SharePoint 3rd Party Solutions – Trick or Treat?

By Ian Tait
Sharepoint Consultant

The SharePoint platform is continuing to increase its penetration into the business landscape, and with it a whole ecosystem of third-party add-ons (commonly referred to as Third Party Solutions, or TPS) has evolved.  

As you would imagine, there is a large variation in the cost, utility, stability and value within this ecosystem.

Properly selected and implemented, some of these third party products can add significant value to an existing or intended SharePoint installation.

Our experience working with clients to evaluate and select some of these products (or work with previously implemented products) has helped identify some of the potential pitfalls. The following observations are some conformity or gating guidelines that need to be highlighted when considering some of these applications.

1. There will be a SharePoint upgrade eventually, so understand the impact on your system

This is certainly a key factor in considering a particular TPS. Sooner or later, your system will be upgraded to the next version of SharePoint. You will need to understand the upgrade path and impact of the TPS and how it will accommodate the next version of SharePoint.

Most established vendors will have a published alignment with Microsoft, in particular relating to the SharePoint release program. Of course, this will be dependent upon the nature of the TPS you may be considering, as each will vary in potential for impact. A general approach would be to:

  • Check the vendor’s support history for previous versions
  • Check how quickly they were able to respond to the release of MOSS 2010

2. Avoid TPS products that add data into the SharePoint database

When working with clients to upgrade SharePoint, a recurring area of trouble has been TPS producst that store additional data in the SharePoint database.  In many (if not all) cases, the migration required a significant extra effort in terms of additional work required to architect a solution, implement it and then verify that the migration of all data was successful.  Often, this catches the project by surprise and has the potential to significantly impact on time and cost schedules.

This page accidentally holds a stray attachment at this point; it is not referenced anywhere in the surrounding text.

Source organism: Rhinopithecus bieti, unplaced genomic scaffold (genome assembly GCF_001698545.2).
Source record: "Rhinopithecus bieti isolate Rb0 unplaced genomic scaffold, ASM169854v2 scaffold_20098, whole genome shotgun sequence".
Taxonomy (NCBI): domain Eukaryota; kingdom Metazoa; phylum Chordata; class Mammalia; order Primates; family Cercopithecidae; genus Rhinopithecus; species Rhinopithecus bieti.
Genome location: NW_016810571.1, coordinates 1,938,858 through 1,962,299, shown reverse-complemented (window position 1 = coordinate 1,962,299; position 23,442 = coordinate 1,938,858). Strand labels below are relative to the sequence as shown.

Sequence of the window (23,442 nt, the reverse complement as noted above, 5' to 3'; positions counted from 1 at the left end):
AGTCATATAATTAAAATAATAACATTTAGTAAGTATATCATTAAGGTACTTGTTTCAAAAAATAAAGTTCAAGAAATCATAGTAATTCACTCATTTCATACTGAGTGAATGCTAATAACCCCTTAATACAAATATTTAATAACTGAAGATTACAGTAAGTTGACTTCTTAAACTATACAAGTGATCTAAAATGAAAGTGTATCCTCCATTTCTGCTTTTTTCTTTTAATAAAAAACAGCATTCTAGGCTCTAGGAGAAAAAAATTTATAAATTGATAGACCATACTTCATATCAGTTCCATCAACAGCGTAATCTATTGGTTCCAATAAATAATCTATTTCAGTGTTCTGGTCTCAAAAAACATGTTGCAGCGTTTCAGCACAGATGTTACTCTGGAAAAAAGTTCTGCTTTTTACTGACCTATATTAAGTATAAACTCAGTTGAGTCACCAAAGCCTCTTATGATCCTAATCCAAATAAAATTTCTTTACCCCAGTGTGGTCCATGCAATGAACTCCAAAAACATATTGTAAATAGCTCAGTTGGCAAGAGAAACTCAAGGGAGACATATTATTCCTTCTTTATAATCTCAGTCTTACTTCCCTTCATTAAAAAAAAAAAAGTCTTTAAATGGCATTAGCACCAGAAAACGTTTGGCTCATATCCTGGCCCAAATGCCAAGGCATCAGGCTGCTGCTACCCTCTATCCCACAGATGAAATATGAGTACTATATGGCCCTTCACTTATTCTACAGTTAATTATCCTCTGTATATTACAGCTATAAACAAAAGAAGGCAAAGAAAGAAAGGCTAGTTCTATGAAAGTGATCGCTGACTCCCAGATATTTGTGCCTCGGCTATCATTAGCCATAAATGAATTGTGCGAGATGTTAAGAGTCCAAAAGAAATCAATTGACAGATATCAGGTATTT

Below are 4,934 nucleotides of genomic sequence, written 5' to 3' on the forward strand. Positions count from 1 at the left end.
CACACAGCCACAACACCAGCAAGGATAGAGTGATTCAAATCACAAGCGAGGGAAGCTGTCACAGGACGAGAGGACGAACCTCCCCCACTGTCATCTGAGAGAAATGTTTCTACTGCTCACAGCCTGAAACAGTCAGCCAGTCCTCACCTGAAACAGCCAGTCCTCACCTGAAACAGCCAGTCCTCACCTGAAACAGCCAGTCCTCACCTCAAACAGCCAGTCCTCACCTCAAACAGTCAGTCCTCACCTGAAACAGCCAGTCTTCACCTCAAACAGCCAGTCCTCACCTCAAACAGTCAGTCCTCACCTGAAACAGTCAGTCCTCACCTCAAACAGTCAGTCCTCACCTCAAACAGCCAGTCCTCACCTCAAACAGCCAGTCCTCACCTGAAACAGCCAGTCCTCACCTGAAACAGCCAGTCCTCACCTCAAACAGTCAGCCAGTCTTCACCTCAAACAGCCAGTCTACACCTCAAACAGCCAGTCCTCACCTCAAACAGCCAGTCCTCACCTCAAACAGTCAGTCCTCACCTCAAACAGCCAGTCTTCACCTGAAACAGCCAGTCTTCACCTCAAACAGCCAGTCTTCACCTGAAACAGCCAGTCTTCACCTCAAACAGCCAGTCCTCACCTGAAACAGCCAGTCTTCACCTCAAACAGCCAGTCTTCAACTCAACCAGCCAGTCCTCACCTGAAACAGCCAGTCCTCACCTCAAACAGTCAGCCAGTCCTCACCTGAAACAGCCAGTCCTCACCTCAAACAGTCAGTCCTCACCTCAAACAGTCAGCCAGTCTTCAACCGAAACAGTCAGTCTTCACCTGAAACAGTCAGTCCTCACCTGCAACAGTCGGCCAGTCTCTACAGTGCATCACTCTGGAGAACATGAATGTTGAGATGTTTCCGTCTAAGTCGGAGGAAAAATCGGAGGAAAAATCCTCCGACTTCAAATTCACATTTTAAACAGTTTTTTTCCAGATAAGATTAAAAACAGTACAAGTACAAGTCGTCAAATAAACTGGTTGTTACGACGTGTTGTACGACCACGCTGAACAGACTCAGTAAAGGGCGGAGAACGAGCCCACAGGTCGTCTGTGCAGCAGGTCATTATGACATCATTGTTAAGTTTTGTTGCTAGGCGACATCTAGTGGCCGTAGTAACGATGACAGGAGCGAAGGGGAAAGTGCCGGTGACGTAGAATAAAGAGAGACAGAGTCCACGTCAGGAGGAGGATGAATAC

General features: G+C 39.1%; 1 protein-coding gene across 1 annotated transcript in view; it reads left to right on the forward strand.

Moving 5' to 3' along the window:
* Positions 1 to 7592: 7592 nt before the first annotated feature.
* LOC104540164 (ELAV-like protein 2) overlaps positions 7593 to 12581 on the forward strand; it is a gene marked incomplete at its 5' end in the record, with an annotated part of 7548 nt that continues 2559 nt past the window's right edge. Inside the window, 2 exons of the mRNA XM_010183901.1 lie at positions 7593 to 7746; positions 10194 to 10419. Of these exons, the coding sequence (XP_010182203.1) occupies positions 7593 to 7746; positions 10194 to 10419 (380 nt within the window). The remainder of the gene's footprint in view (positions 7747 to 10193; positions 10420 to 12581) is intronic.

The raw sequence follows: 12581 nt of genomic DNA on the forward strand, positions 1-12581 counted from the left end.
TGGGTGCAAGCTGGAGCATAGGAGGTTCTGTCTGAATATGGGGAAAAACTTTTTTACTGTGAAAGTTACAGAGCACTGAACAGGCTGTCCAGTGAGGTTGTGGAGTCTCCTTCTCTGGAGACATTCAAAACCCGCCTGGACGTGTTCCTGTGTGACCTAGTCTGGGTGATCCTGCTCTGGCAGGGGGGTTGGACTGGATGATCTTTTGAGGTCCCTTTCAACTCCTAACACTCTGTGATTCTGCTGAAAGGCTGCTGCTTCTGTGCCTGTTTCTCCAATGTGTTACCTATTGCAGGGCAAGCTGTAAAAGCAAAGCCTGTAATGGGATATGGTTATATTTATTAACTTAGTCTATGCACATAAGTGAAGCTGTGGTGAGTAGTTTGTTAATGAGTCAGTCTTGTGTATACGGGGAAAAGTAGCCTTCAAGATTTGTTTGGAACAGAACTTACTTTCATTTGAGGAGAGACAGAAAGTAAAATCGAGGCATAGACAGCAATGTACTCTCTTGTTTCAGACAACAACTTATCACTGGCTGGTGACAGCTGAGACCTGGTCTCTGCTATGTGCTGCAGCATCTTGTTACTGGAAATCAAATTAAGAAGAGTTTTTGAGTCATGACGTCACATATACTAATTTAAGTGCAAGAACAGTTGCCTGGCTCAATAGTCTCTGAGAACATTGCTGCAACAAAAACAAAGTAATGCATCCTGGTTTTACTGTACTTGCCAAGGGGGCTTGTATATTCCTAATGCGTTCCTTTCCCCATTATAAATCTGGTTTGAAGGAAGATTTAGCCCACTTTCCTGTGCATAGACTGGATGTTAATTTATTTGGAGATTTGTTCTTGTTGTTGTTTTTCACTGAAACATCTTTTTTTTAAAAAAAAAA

3. Wherever possible, utilise standard SharePoint functionality

This is a sound philosophy that should be assessed with all TPS products. Is there another way to provide the requirement utilising standard SharePoint software?

For example, if an organisation requires to access a line of business application like an ERP, what are the pros and cons of the various approaches? A standard MOSS web part like the Business Connectivity Services should be evaluated as it will be supported in some form in the next version. Thus it is only the source of the data that needs to be maintained.

If a custom part is developed (which may be required), then in addition to the data source, the web part will also need to be upgraded.  This is only possible if the source code is available, so make sure that you have it.

4. Does the TPS leverage existing Windows/SharePoint features

Some TPS products only utilise standard Windows and MOSS features and thus represent a lower risk profile.

For example we often recommended the Content and Code People Directory web part. This is an excellent and intuitive web part that provides a function often required by organisations. This web part utilises standard Active Directory facilities that present a very low risk profile.

5. If you undertake custom development, get all the details

Custom development requires clear documentation about the development and access to all the relevant code. This includes a permanent right to use the code if applicable.

6. Understand the business impact of the solution

Some TPS products are more business critical than others. We work with Document Management add ins for SharePoint, in particular the Australian-developed Macroview DMF. These products provide greatly enhanced collaboration environments that become business critical to the way organisations operate. That is in fact the major reason for their adoption – to provide significant efficiency benefit in saving, retrieving and managing objects including email.

Thus any upgrade to the SharePoint system will be dependent upon the upgrade part for such systems.  

Fortunately such vendors also understand their obligations and provide strong support for the SharePoint and associated platforms. For example Macroview operates with SharePoint and Office 2003, 2007 and 2010.